Three years of bullying ended for 11-year-old Finn Williams when his school finally embraced the anti-bullying Pink Shirt Day last year.
Finn, who was then at Laingholm Primary School in West Auckland, said he was called names by different people and "sometimes it was physical". He didn't know why.
"Some people say it was because they were jealous of my intellect, I haven't really sussed that out yet," he said.
"I had been standing alone for three years. No one had stood up for me."
Things finally changed when his mother Nicky Noble mentioned the bullying at the Mental Health Foundation, where she worked. Communications officer Sophia Graham, who was planning a video for Pink Shirt Day events at the Devonport naval base, invited Finn along, and the navy welcomed him as a hero.
The video shows a naval training instructor putting his arm around Finn and telling the trainees: "We're trying to show him that actually a lot of people care about bullying."
They gave him a badge for his courage and a large group put on pink shirts to chant with him: "Speak up, stand together, stop bullying!"
Laingholm School principal Martyn Weatherill said the school later showed the video at an assembly and belatedly marked Pink Shirt Day.
"Finn spoke. They did discussions. They did the 'standing up for what is right' message. They did chants," he said.
After that "everything changed" Finn said.
"There was no bullying from that day forward that I was aware of."
Mr Weatherill said the school had been aware of the bullying and had been running a "standing up for what is right" programme for several years.
Last year it linked it for the first time to Pink Shirt Day and to another programme encouraging children to be "superheroes" by stepping in if they saw someone else being bullied, even if no one else did anything.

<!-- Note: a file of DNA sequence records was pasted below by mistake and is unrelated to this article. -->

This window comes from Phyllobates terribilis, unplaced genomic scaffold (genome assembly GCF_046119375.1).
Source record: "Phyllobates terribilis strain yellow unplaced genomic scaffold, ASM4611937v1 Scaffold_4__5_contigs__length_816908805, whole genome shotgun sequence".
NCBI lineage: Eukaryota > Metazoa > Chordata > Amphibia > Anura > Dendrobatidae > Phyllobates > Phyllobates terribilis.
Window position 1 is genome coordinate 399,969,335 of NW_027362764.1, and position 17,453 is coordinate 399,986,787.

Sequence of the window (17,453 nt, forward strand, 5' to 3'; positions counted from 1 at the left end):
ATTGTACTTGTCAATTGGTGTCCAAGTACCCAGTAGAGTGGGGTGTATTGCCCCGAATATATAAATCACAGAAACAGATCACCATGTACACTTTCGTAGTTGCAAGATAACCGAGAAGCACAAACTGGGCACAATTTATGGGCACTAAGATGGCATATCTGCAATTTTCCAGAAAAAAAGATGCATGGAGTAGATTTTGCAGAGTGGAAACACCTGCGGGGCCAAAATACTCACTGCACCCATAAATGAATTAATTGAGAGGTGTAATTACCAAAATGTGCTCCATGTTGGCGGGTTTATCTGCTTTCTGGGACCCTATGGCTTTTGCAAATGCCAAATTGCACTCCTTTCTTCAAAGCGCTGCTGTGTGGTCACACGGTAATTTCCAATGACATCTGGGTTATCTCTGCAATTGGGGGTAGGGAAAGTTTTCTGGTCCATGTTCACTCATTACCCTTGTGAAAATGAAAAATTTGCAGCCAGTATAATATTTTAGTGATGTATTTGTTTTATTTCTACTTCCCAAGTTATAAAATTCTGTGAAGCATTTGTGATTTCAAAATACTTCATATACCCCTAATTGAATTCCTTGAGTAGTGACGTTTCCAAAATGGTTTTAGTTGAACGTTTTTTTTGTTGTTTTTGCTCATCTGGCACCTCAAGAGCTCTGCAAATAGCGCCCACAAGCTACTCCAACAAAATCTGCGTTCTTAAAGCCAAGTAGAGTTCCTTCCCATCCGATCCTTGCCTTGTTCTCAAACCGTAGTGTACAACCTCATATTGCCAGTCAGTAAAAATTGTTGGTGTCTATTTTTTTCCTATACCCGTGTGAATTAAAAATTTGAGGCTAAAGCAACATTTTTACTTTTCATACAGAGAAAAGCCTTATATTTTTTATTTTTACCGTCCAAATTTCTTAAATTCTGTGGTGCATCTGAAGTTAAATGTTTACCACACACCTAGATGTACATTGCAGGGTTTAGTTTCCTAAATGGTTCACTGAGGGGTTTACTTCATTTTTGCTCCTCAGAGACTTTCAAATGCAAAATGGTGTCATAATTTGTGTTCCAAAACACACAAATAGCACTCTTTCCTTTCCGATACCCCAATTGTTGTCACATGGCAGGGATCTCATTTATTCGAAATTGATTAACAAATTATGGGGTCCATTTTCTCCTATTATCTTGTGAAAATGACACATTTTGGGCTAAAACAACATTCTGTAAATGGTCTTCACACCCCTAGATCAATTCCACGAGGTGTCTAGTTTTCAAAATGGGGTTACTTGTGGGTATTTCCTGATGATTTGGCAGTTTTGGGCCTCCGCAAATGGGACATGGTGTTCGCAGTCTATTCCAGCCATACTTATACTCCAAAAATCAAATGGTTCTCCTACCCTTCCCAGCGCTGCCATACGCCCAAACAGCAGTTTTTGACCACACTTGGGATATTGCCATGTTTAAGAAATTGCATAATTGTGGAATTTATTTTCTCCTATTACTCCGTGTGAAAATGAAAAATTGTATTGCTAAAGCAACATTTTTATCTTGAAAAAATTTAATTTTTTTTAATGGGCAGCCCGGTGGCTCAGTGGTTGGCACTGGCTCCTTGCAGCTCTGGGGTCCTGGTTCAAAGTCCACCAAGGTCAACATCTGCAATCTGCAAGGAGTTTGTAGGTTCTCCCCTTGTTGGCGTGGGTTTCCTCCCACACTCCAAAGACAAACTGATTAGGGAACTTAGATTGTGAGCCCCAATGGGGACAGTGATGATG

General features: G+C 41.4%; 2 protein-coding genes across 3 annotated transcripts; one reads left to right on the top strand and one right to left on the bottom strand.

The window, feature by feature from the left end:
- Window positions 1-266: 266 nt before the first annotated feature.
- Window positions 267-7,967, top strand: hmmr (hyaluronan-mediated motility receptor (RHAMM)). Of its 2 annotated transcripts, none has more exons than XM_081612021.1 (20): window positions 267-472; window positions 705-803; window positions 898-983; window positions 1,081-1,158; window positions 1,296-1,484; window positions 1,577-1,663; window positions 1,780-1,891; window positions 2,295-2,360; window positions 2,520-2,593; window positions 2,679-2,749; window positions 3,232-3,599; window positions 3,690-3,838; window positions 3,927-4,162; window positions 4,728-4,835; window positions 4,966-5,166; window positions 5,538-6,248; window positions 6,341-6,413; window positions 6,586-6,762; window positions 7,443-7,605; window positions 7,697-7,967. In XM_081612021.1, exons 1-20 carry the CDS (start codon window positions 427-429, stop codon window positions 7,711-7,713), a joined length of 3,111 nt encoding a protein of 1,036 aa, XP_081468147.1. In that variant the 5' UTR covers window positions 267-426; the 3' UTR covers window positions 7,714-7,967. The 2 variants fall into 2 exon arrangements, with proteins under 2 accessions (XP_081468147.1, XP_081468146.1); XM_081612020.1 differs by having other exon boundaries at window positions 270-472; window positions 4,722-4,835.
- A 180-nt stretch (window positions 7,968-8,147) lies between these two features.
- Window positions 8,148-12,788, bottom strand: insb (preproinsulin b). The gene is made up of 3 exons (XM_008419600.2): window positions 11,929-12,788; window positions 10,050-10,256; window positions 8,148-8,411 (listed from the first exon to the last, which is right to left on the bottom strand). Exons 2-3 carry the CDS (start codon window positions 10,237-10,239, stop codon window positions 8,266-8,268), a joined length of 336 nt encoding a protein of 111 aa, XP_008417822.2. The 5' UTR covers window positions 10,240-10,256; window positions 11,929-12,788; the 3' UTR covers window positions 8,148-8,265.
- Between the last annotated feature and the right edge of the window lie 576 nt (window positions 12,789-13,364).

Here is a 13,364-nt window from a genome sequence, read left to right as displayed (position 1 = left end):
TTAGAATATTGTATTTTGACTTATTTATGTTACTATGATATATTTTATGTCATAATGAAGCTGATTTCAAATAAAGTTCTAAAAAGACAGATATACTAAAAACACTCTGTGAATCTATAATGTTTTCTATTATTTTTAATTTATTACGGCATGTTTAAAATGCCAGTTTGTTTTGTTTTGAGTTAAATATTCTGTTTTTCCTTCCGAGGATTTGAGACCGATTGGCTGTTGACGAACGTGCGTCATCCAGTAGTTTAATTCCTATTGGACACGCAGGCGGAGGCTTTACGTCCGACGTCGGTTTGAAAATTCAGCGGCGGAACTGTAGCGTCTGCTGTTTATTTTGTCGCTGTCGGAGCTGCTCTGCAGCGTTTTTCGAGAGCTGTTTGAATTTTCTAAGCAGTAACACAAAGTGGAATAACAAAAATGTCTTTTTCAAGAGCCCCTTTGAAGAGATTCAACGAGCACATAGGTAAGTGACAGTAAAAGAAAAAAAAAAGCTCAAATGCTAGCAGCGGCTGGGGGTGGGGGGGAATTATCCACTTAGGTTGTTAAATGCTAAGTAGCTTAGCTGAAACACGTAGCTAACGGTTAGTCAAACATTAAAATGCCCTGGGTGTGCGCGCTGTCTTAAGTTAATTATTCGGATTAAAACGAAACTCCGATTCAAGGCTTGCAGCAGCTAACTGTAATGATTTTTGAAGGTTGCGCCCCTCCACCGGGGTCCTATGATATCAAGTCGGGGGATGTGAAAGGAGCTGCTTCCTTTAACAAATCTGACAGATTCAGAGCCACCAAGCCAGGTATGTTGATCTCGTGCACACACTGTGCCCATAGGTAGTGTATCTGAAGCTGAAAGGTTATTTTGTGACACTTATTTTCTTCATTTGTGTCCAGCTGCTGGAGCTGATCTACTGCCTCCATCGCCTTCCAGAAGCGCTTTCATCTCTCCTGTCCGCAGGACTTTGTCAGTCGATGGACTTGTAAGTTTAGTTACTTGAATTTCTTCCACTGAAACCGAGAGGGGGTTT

The Defence Force is again getting involved with Pink Shirt Day, held tomorrow, providing tours of the naval base and Whenuapai air force base for Finn and five children who won a national competition to write about what Pink Shirt Day means to them.
Winners from out of town and one parent each are being flown to Auckland for the day.
The children and their parents will have breakfast hosted by the commanding officer on HMNZS Canterbury, then watch trainees learning to fight fires and floods, attend a graduation parade, have lunch with naval chief Rear Admiral Jack Steer, travel by inflatable craft up the harbour to Whenuapai and tour the air force base.
Pink Shirt Day
• Started in Canada in 2007 when a boy was bullied for wearing a pink shirt. Friends printed 50 pink shirts and wore them to school to support him.
• Marked in New Zealand since 2009.
• This year's events will be held tomorrow, May 22.
• United Nations designated May 4 as Anti-Bullying Day in 2012.
• For more information: pinkshirtday.org.nz.